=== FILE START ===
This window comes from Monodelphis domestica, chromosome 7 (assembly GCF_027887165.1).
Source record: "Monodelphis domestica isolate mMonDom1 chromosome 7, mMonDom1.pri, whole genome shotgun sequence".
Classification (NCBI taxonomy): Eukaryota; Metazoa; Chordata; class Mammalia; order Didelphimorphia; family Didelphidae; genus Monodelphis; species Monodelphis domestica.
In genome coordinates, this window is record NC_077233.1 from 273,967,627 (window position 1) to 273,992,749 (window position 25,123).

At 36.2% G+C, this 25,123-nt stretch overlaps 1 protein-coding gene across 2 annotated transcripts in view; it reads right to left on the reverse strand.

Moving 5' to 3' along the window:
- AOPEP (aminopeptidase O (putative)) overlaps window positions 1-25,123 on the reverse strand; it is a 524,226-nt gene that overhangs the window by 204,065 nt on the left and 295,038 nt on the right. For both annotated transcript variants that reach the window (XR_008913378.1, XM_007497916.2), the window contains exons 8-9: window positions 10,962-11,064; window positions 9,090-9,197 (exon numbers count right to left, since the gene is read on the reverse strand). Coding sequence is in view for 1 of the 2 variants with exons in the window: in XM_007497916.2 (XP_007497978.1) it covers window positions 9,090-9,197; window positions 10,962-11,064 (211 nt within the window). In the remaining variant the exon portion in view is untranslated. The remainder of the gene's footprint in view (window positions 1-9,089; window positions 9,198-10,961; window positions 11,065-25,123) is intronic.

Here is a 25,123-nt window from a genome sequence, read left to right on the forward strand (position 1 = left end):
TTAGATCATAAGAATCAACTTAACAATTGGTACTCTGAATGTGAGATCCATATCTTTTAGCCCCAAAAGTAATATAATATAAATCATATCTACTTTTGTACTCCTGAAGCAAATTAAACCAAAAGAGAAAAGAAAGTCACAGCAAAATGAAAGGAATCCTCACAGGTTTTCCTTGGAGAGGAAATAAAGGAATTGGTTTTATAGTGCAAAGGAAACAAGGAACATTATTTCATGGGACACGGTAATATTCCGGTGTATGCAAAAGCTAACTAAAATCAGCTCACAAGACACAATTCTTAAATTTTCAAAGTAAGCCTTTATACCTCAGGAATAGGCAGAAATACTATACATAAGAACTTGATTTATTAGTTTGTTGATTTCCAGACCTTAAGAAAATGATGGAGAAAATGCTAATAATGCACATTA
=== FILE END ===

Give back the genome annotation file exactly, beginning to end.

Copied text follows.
This window comes from Monodelphis domestica, chromosome 7 (assembly GCF_027887165.1).
Source record: "Monodelphis domestica isolate mMonDom1 chromosome 7, mMonDom1.pri, whole genome shotgun sequence".
Classification (NCBI taxonomy): Eukaryota; Metazoa; Chordata; class Mammalia; order Didelphimorphia; family Didelphidae; genus Monodelphis; species Monodelphis domestica.
In genome coordinates, this window is record NC_077233.1 from 273,967,627 (window position 1) to 273,992,749 (window position 25,123).

At 36.2% G+C, this 25,123-nt stretch overlaps 1 protein-coding gene across 2 annotated transcripts in view; it reads right to left on the reverse strand.

Moving 5' to 3' along the window:
- AOPEP (aminopeptidase O (putative)) overlaps window positions 1-25,123 on the reverse strand; it is a 524,226-nt gene that overhangs the window by 204,065 nt on the left and 295,038 nt on the right. For both annotated transcript variants that reach the window (XR_008913378.1, XM_007497916.2), the window contains exons 8-9: window positions 10,962-11,064; window positions 9,090-9,197 (exon numbers count right to left, since the gene is read on the reverse strand). Coding sequence is in view for 1 of the 2 variants with exons in the window: in XM_007497916.2 (XP_007497978.1) it covers window positions 9,090-9,197; window positions 10,962-11,064 (211 nt within the window). In the remaining variant the exon portion in view is untranslated. The remainder of the gene's footprint in view (window positions 1-9,089; window positions 9,198-10,961; window positions 11,065-25,123) is intronic.

Here is a 25,123-nt window from a genome sequence, read left to right on the forward strand (position 1 = left end):
TTAGATCATAAGAATCAACTTAACAATTGGTACTCTGAATGTGAGATCCATATCTTTTAGCCCCAAAAGTAATATAATATAAATCATATCTACTTTTGTACTCCTGAAGCAAATTAAACCAAAAGAGAAAAGAAAGTCACAGCAAAATGAAAGGAATCCTCACAGGTTTTCCTTGGAGAGGAAATAAAGGAATTGGTTTTATAGTGCAAAGGAAACAAGGAACATTATTTCATGGGACACGGTAATATTCCGGTGTATGCAAAAGCTAACTAAAATCAGCTCACAAGACACAATTCTTAAATTTTCAAAGTAAGCCTTTATACCTCAGGAATAGGCAGAAATACTATACATAAGAACTTGATTTATTAGTTTGTTGATTTCCAGACCTTAAGAAAATGATGGAGAAAATGCTAATAATGCACATTA